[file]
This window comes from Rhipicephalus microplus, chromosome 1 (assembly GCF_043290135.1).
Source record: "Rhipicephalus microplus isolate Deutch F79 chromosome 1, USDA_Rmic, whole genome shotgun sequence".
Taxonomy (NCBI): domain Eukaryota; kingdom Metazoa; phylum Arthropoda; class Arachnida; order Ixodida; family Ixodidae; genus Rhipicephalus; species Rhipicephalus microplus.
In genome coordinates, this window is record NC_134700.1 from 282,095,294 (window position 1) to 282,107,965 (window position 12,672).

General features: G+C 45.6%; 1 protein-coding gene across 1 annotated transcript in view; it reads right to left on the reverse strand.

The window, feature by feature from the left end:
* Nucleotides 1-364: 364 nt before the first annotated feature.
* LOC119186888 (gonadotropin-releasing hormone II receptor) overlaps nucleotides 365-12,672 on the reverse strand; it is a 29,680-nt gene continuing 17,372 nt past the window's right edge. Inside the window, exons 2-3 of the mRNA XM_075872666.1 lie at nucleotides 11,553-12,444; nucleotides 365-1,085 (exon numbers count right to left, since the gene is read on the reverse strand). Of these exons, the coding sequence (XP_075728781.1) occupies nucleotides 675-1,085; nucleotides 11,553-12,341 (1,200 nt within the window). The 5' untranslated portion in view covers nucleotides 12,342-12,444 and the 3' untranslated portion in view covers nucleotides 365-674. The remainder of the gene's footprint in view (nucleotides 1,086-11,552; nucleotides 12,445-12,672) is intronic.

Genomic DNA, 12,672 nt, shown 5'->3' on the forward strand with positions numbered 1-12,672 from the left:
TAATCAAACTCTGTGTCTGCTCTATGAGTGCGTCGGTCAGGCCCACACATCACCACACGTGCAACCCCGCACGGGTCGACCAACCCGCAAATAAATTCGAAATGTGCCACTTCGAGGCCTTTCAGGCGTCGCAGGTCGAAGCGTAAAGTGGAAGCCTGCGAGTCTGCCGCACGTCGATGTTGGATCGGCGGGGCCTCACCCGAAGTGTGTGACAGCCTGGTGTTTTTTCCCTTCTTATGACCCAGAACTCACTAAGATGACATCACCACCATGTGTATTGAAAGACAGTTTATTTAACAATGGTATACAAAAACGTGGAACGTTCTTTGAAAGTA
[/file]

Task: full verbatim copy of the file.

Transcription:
This window comes from Rhipicephalus microplus, chromosome 1 (assembly GCF_043290135.1).
Source record: "Rhipicephalus microplus isolate Deutch F79 chromosome 1, USDA_Rmic, whole genome shotgun sequence".
Taxonomy (NCBI): domain Eukaryota; kingdom Metazoa; phylum Arthropoda; class Arachnida; order Ixodida; family Ixodidae; genus Rhipicephalus; species Rhipicephalus microplus.
In genome coordinates, this window is record NC_134700.1 from 282,095,294 (window position 1) to 282,107,965 (window position 12,672).

General features: G+C 45.6%; 1 protein-coding gene across 1 annotated transcript in view; it reads right to left on the reverse strand.

The window, feature by feature from the left end:
* Nucleotides 1-364: 364 nt before the first annotated feature.
* LOC119186888 (gonadotropin-releasing hormone II receptor) overlaps nucleotides 365-12,672 on the reverse strand; it is a 29,680-nt gene continuing 17,372 nt past the window's right edge. Inside the window, exons 2-3 of the mRNA XM_075872666.1 lie at nucleotides 11,553-12,444; nucleotides 365-1,085 (exon numbers count right to left, since the gene is read on the reverse strand). Of these exons, the coding sequence (XP_075728781.1) occupies nucleotides 675-1,085; nucleotides 11,553-12,341 (1,200 nt within the window). The 5' untranslated portion in view covers nucleotides 12,342-12,444 and the 3' untranslated portion in view covers nucleotides 365-674. The remainder of the gene's footprint in view (nucleotides 1,086-11,552; nucleotides 12,445-12,672) is intronic.

Genomic DNA, 12,672 nt, shown 5'->3' on the forward strand with positions numbered 1-12,672 from the left:
TAATCAAACTCTGTGTCTGCTCTATGAGTGCGTCGGTCAGGCCCACACATCACCACACGTGCAACCCCGCACGGGTCGACCAACCCGCAAATAAATTCGAAATGTGCCACTTCGAGGCCTTTCAGGCGTCGCAGGTCGAAGCGTAAAGTGGAAGCCTGCGAGTCTGCCGCACGTCGATGTTGGATCGGCGGGGCCTCACCCGAAGTGTGTGACAGCCTGGTGTTTTTTCCCTTCTTATGACCCAGAACTCACTAAGATGACATCACCACCATGTGTATTGAAAGACAGTTTATTTAACAATGGTATACAAAAACGTGGAACGTTCTTTGAAAGTA